As with all stories and dramas there are the good guys and the bad guys—the protagonist and the antagonist. For the drama of the Exodus the good guys are easy to find, Moses and Aaron, and the antagonist is obvious, Pharaoh. However, there are a few other bad guys that are not so easy to pick out. But that’s their mode of operation. They prefer being secretive, hidden, and under the radar. Their craft was magic and their methods were top secret. Some might say they were powerful, however, before the power of God their actions became pathetic. These men were the magicians of Egypt.
Egypt. An ancient land with advanced culture and complex religious belief. At the time of the Exodus, Egypt was at its peak and was one of the major world powers. But also at its peak was the Egypt’s complex and mysterious religious system. When God brought judgment down on Egypt, He wasn’t just judging Pharaoh. He was proving His power above the many false gods of Egypt. And that included the magic men of Egypt. So let’s take a look at some of the plagues and how the magicians of Egypt fit into the whole story.
“Then the LORD said to Moses and Aaron, ‘When Pharaoh says to you, “Prove yourselves by working a miracle,” then you shall say to Aaron, “Take your staff and cast it down before Pharaoh, that it may become a serpent.”’ So Moses and Aaron went to Pharaoh and did just as the LORD commanded. Aaron cast down his staff before Pharaoh and his servants, and it became a serpent. Then Pharaoh summoned the wise men and the sorcerers, and they, the magicians of Egypt, also did the same by their secret arts. For each man cast down his staff, and they became serpents. But Aaron’s staff swallowed up their staffs.”
“Moses and Aaron did as the LORD commanded. In the sight of Pharaoh and in the sight of his servants he lifted up the staff and struck the water in the Nile, and all the water in the Nile turned into blood. And the fish in the Nile died, and the Nile stank, so that the Egyptians could not drink water from the Nile. There was blood throughout all the land of Egypt. But the magicians of Egypt did the same by their secret arts. So Pharaoh’s heart remained hardened, and he would not listen to them, as the LORD had said. Pharaoh turned and went into his house, and he did not take even this to heart. And all the Egyptians dug along the Nile for water to drink, for they could not drink the water of the Nile.”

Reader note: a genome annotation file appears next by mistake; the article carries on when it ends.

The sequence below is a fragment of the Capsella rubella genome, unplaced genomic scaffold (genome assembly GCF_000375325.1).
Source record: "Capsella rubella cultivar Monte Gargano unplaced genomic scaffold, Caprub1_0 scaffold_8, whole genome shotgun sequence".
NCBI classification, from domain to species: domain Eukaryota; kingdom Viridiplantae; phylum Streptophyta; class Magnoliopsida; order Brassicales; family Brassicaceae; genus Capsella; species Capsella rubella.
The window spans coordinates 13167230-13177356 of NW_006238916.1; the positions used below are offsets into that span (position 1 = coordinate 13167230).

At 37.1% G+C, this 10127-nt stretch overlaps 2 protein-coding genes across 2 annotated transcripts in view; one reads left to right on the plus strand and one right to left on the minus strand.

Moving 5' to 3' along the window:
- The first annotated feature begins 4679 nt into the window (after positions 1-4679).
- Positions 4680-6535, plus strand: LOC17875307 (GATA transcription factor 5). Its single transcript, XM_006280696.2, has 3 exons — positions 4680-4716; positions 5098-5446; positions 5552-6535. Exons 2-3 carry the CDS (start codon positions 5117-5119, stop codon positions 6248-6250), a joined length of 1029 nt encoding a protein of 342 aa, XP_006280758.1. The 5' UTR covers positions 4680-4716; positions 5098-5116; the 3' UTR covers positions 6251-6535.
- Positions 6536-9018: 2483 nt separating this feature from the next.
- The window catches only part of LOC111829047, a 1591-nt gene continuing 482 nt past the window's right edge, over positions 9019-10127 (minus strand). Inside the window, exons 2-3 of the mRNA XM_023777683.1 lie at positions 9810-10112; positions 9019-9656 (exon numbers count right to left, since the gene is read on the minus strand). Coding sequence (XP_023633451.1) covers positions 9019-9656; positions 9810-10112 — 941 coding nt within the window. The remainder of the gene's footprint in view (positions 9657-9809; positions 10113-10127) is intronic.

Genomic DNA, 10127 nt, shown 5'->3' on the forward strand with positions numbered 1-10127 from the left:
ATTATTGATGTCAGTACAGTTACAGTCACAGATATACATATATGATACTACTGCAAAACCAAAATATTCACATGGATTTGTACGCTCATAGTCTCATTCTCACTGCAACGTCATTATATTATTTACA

“And the LORD said to Moses, ‘Say to Aaron, “Stretch out your hand with your staff over the rivers, over the canals and over the pools, and make frogs come up on the land of Egypt!”’ So Aaron stretched out his hand over the waters of Egypt, and the frogs came up and covered the land of Egypt. But the magicians did the same by their secret arts and made frogs come up on the land of Egypt.”
“Then the LORD said to Moses, ‘Say to Aaron, “Stretch out your staff and strike the dust of the earth, so that it may become gnats in all the land of Egypt.”’ And they did so. Aaron stretched out his hand with his staff and struck the dust of the earth, and there were gnats on man and beast. All the dust of the earth became gnats in all the land of Egypt. The magicians tried by their secret arts to produce gnats, but they could not. So there were gnats on man and beast.”
I’m no expert on sorcery, so therefore I’m not sure why the magicians could not create gnats. Nevertheless, that’s not the point. Whether they could or could not continue to replicate the things of God doesn’t really matter, they were not powerful enough to reverse what God had done. Each time they did something, they just made things worse. Also the magicians never came up with something unique on their own. They merely imitated what God had done.
If the gods of Egypt were real, the magicians of Egypt should have been able to spare their people the pain and agony that came with the plagues. Instead they just added to the chaos and made everything worse! Brilliant, right?! I’m sure the Egyptians were really excited when they learned that their own magic men were adding more frogs to their crazy lives and more blood to their water.
So what’s your conclusion? Where the magician’s magic powerful or pathetic?
Yet despite all their shortcomings, one thing the magicians had over Pharaoh was that at the end of the day they eventually acknowledged the hand of God. Pharaoh, in his hardness and stubbornness of heart, never reached this point. But the magic men of Egypt did. After the third plague they conceded that this was no magic that could be duplicated, but the power of God.
“Then the magicians said to Pharaoh, ‘This is the finger of God.’”
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